Intervention groups completed the problem list task with greater frequency but with less accuracy. Control groups completed the task with lesser frequency; and so, it is not possible to make a true determination of control groups’ accuracy at Time 2 based on the low rate of problem list completion for those groups.
There have been several challenges and limitations for this ongoing project. First, despite repeated attempts, I was only able to recruit four faculty colleagues to complete the problem lists. Second, the patient scenarios are designed at varying degrees of difficulty, which may impact student accuracy with identifying priority problems. Third, the low completion rates at Time 2 for the control groups have affected the project’s outcomes. Fourth, some of the problem lists may have redundancies or nuances that students are unable to discern.
I have run the PS simulation without the problem lists many times, and students have reported that they enjoy it. However, it has lacked an element of evaluation. Using it as a platform for this project has brought a better understanding of student ability. Further development of the problem lists shows promise as a mechanism for assessing students’ clinical reasoning and to identify specific ways to support their development of clinical judgment. Next steps in this project include continuing to refine the clinical problem lists to reduce redundancies and overlapping terms. In addition, I will build in a review of completed problem lists with students during debriefing so that they can receive feedback and improve clinical judgment. This step was not initiated previously because validation against faculty responses had not yet been completed.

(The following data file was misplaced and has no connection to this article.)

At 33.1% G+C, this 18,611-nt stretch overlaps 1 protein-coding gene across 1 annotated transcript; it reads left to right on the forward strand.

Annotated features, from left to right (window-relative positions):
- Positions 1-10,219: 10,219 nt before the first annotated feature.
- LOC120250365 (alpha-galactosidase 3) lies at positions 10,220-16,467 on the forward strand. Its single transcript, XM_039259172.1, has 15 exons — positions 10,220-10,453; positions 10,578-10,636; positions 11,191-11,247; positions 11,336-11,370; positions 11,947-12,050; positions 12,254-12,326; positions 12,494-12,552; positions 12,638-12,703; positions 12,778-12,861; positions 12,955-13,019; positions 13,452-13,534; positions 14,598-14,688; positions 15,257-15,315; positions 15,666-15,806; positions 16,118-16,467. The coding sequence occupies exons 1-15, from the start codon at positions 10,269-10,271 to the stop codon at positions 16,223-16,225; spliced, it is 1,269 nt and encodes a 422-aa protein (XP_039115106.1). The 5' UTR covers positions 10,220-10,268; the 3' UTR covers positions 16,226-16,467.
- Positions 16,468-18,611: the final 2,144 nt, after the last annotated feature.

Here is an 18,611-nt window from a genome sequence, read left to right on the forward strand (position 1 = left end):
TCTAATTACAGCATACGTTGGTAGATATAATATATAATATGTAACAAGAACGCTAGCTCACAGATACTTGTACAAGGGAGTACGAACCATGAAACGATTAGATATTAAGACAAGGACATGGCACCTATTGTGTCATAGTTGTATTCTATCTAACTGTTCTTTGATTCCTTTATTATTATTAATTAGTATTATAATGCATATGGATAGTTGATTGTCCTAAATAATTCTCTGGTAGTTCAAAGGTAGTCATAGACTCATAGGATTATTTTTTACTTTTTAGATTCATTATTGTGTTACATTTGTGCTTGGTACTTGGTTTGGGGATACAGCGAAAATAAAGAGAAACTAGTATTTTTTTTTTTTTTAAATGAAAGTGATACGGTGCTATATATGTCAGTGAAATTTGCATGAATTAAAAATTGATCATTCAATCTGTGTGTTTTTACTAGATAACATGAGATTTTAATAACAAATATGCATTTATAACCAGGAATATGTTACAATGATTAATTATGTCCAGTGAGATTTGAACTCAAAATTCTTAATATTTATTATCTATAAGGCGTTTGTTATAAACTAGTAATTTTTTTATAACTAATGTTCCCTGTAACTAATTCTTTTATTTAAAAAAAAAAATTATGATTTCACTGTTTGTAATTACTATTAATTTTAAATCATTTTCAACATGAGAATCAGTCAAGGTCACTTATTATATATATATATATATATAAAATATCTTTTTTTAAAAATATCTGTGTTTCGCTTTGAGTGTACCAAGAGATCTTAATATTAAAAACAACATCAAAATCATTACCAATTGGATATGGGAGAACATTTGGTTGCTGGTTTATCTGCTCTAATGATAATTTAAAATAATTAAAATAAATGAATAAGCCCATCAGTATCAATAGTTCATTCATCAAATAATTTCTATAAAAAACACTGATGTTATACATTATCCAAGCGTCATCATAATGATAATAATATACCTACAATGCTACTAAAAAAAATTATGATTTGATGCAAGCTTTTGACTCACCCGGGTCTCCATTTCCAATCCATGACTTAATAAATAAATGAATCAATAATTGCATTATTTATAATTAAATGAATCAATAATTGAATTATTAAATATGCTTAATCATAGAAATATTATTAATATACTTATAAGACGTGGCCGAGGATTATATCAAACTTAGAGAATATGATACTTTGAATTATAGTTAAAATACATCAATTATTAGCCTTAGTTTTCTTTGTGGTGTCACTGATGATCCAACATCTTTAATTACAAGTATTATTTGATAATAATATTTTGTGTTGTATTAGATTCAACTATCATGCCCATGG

Finally, I need to consider how to best leverage the value of the time-out intervention. It was apparent that the time-out was beneficial based on the completion rates of the problem lists, but it is not clear whether students appreciate its benefit without having to experience completing the task without it. The benefits of time-out interventions have been proven, particularly in regard to surgical procedures, in a few different settings but could be expanded to other areas and disciplines.
I would like to acknowledge and express gratitude to my Woodruff Health Educators Academy mentors Melissa “Moose” Alperin and T. J. Murphy; my school of nursing mentor Laura Kimble; and faculty colleagues Joanna Jardina, Michael Garbett, Priscilla Hall, Sandy Rosedale, and Jaime Young for contributing to this project. I have no conflicts of interest to disclose. I received no grant support for this work.